I read a lot about craft issues—writing the perfect opening sentence, creating a cliff-hanger ending to a chapter, character description that reveals something more than height and taste in clothes, and the like. One area I’m working on now is foreshadowing.
When I begin a story I rarely know exactly where the characters are going, but I follow them faithfully through the mine fields of their lives until I reach what seems to be the end. It isn’t until I’m working on the third or fourth draft that I realize instead of foreshadowing an approaching development I’ve anticipated it in a truncated scene.
There’s a big difference between foreshadowing and getting ahead of myself, revealing too much too soon. In foreshadowing properly done, the reader doesn’t know what’s going to happen, only that something will. A character joking about her horoscope on the train into work is a hint that the unexpected is on the horizon, but her report of what the horoscope promised would be getting ahead of the story.
Foreshadowing is a device for increasing or maintaining tension, directing the reader’s attention to a particular issue or relationship, for example, hinting at where danger lies. Anticipating too much too soon or too clearly does the opposite of creating tension; it undermines the climax or twist to come. It takes the air out of the balloon.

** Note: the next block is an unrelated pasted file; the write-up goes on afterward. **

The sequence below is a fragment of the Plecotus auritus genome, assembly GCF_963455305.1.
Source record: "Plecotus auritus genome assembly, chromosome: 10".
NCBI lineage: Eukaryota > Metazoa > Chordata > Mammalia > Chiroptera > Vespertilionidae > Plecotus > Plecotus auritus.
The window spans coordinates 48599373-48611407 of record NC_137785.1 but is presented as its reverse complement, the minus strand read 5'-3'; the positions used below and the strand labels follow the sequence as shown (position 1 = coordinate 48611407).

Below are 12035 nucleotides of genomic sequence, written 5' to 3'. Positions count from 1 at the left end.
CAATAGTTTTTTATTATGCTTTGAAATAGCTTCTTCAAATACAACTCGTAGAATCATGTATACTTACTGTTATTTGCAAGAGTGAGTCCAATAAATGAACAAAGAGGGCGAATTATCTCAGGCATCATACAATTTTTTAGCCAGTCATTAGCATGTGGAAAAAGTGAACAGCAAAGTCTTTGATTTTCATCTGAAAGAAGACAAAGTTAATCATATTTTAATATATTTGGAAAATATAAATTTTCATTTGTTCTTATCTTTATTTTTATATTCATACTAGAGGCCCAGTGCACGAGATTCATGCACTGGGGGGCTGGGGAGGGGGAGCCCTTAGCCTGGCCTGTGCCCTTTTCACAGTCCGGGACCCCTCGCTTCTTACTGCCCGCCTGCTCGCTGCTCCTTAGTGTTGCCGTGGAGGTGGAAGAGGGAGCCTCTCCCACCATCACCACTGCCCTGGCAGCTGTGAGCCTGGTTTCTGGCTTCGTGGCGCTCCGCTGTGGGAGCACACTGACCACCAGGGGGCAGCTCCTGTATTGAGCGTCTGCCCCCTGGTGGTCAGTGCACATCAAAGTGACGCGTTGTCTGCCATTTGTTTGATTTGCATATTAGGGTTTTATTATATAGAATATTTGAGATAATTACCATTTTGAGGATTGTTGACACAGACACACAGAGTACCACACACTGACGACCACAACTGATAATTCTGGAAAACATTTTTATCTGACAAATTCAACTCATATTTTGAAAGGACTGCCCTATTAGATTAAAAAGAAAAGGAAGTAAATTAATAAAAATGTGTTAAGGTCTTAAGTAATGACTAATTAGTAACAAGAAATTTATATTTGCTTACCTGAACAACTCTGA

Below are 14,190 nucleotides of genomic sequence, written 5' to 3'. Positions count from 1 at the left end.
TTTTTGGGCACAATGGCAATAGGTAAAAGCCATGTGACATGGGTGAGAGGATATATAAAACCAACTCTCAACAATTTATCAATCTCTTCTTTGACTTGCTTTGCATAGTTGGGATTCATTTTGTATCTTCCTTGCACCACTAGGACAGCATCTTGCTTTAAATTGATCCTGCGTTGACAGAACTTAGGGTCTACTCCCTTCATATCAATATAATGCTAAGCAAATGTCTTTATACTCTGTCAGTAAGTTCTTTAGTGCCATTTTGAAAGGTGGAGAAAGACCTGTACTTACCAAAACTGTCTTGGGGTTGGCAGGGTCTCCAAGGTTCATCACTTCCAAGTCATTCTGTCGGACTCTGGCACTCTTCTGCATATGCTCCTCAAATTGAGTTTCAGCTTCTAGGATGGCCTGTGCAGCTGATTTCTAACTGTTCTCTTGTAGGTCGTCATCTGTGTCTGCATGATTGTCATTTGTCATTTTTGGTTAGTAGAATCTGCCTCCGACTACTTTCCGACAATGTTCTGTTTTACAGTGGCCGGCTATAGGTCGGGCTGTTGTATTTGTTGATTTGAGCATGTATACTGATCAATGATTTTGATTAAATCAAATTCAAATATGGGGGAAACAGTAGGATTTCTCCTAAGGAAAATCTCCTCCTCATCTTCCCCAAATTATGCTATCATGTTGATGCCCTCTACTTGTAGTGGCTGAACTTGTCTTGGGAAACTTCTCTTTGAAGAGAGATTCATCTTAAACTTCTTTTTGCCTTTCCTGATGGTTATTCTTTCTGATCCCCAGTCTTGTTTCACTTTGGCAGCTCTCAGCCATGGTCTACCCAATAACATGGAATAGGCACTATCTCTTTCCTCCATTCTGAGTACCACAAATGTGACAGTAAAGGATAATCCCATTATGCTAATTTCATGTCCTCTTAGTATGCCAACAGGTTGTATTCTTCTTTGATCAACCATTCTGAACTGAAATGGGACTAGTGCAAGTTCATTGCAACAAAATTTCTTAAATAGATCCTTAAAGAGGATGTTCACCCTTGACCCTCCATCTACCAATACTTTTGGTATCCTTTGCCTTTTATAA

This would seem to be an easy technique to master but in my first drafts I often slide right past what I’ve done. It’s not until a much later draft that I notice that I’ve told the reader almost exactly what’s coming, and to make the narrative work effectively I have to cut that part and rewrite. The danger, of course, is that I’ll miss it and be shocked when a Beta reader finds it. (Love my beta readers.)
Someone who has published ten mysteries with three publishers and a few self-published also could be assumed to know all the basic techniques of crafting a novel, but that would be naive. I always find something more to learn. Right now I’m focused on foreshadowing, but next month I could be focusing on dialogue. In some stories the characters emerge clearly in dialogue and I don’t doubt what I’ve written. In others I can’t seem to get them to say a single line that isn’t forced or awkward. But that’s another problem for another post.
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